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Here’s how Trump’s tariffs will hit American shopping carts: “The official $200 billion tariff list starts with ‘frozen retail cuts of meat of swine’ and ends with ‘monopods, bipods, tripods and similar articles of aluminum.’ In between are 194 pages of products that you can find on store shelves across the country. Economists and business owners expect the tariff increases to hit consumers in two ways. Stores that were already passing on the cost of the 10 percent tariffs will now pass on a higher cost. And businesses large and small that previously tried to shield customers from the smaller tariffs will now find it almost impossible to avoid passing some or all of that tax on to Americans who buy their products.”

Regardless of whether President Trump secures a trade deal with China, the economic relationship between the countries has changed: “Chinese consumers for the first time last year bought more Cadillacs than Americans did, helping drive profits at General Motors. And though the designs for those Cadillacs may have been drafted in Detroit, nearly all of the luxury automobiles were assembled in China by some of GM’s nearly 60,000 local workers. This growing dynamic—of American companies serving Chinese consumers with products made in China—marks a shift in global trade that could pose a significant challenge to President Trump’s ‘America First’ agenda. …”

Even a company that is trying to make bikes in the US is suffering because of the tariffs: Though the bulk of my business comes from imported bikes, I also own and operate a factory in Manning, SC, which produces one of our lines, BCA Bikes. When we opened our doors in 2014, initially hiring 47 employees, we were bucking a trend: More than 95 percent of all bicycles sold in the United States are manufactured in China. But with high employee turnover and labor costs there rising, we decided to make an investment in our long-term growth. Today, our factory is responsible for more than half of the roughly 500,000 bicycles produced in the United States each year. Before President Trump’s trade war, we had plans to grow even further. …

“Ever since our factory opened, I had planned to bring more phases of the manufacturing process home. We’d start by importing steel tubes and welding the bike frames ourselves; from there, we’d buy American steel and make the tubes. Our factory employs 125 people, but that could grow to 300, I thought: Eventually, we could build 1 million bicycles, right here in the United States. But Trump’s protectionist measures are getting in our way. We don’t plan to lay anyone off, but until the situation stabilizes and we have some clarity about our future, we’ll just continue buying bike frames from China.”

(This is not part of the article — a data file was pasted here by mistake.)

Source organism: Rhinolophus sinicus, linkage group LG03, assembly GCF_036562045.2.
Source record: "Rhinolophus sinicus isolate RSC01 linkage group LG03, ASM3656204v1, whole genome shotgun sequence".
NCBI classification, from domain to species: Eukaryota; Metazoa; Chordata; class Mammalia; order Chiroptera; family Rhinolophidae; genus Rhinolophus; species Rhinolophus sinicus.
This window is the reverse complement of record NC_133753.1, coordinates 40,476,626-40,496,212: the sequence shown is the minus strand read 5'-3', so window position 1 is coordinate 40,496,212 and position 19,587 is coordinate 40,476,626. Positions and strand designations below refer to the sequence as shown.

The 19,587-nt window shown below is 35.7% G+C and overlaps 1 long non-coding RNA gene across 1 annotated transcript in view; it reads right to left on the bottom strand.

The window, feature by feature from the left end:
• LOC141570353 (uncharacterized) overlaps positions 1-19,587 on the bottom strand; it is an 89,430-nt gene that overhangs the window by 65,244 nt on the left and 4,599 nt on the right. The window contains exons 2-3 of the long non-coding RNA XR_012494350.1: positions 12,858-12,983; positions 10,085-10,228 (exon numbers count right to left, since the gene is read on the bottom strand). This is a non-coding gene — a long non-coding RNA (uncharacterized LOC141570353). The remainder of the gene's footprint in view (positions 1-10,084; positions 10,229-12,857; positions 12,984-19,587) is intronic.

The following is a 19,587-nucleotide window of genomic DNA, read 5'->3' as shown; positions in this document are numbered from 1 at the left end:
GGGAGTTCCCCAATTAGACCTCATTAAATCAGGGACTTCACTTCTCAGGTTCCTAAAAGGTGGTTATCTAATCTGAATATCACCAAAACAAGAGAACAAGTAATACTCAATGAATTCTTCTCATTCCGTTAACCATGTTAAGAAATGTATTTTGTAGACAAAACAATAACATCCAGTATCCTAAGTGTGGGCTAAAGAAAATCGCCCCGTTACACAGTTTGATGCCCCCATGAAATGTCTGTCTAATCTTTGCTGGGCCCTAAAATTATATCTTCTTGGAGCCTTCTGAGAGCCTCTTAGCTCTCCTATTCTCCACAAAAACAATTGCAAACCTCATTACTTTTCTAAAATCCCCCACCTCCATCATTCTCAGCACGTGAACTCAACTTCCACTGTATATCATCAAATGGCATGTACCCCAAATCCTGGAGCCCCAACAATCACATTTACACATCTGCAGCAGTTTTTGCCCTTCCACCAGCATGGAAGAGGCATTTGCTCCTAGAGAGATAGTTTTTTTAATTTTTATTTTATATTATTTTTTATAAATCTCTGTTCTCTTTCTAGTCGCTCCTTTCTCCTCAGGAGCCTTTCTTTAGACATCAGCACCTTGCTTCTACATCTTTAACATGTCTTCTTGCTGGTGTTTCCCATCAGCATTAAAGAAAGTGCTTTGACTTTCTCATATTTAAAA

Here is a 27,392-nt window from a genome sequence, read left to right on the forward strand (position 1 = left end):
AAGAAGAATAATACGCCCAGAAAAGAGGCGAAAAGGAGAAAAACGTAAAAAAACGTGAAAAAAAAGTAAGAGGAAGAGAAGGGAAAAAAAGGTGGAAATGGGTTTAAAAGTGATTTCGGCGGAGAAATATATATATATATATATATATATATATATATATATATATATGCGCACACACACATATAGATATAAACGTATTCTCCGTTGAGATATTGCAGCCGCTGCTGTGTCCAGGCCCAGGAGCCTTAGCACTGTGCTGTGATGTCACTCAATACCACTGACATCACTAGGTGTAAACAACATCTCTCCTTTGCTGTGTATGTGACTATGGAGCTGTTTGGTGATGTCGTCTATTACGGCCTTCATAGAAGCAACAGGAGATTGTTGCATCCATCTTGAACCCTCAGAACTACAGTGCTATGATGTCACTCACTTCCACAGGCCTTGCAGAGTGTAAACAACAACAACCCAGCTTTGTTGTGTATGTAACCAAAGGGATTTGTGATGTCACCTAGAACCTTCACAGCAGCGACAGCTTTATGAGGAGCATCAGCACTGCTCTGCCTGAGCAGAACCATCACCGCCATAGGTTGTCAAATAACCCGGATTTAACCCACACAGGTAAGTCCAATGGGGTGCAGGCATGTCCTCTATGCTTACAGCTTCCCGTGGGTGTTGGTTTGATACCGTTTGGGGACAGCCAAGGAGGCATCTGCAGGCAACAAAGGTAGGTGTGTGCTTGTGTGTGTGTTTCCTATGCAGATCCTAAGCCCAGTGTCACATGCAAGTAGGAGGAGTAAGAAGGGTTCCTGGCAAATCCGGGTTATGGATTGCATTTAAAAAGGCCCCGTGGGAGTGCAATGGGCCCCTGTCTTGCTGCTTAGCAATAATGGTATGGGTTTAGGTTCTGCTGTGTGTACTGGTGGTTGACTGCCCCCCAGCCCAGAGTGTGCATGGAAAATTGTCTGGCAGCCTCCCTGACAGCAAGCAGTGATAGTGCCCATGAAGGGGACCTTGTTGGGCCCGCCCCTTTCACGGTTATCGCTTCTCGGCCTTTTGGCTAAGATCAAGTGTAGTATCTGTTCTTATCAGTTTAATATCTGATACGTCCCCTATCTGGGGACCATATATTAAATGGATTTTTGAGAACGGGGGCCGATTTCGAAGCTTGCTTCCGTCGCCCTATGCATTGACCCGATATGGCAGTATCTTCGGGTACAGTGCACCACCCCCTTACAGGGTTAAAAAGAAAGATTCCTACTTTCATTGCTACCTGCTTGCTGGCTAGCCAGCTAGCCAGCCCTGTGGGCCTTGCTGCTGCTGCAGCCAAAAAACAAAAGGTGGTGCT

TV pitches for prescription drugs will now require prices: “Drug pricing details are expected to appear in text toward the end of commercials, when potential side effects are disclosed. TV viewers should notice the change later this year, perhaps as early as the summer. The government is hoping that patients armed with prices will start discussing affordability with their doctors, and gradually that will put pressure on drugmakers to keep costs of brand-name drugs in check.”


Dogfish Head Craft Brewery, a Delaware-based producer of beers and other spirits, has been acquired by Boston Beer Co. for $300 million. This transaction will combine two of the nation’s top 15 craft brewers to better take on the competition from big beer and a saturated craft beer landscape. Sam Calagione, founder of Dogfish, said “Together, we’ll be better positioned to compete with larger international beer conglomerates that are more than 50x our size, despite our combined company’s volume representing less than two percent of the beer sold in the US.”


Regulators have approved the Long-Term Stock Exchange which plans to give high-growth tech companies more options to list shares outside traditional exchanges: “The LTSE is a bid to build a stock exchange in the country’s tech capital that appeals to hot startups, particularly those that are money-losing and want the luxury of focusing on long-term innovation even while trading in the glare of the public markets.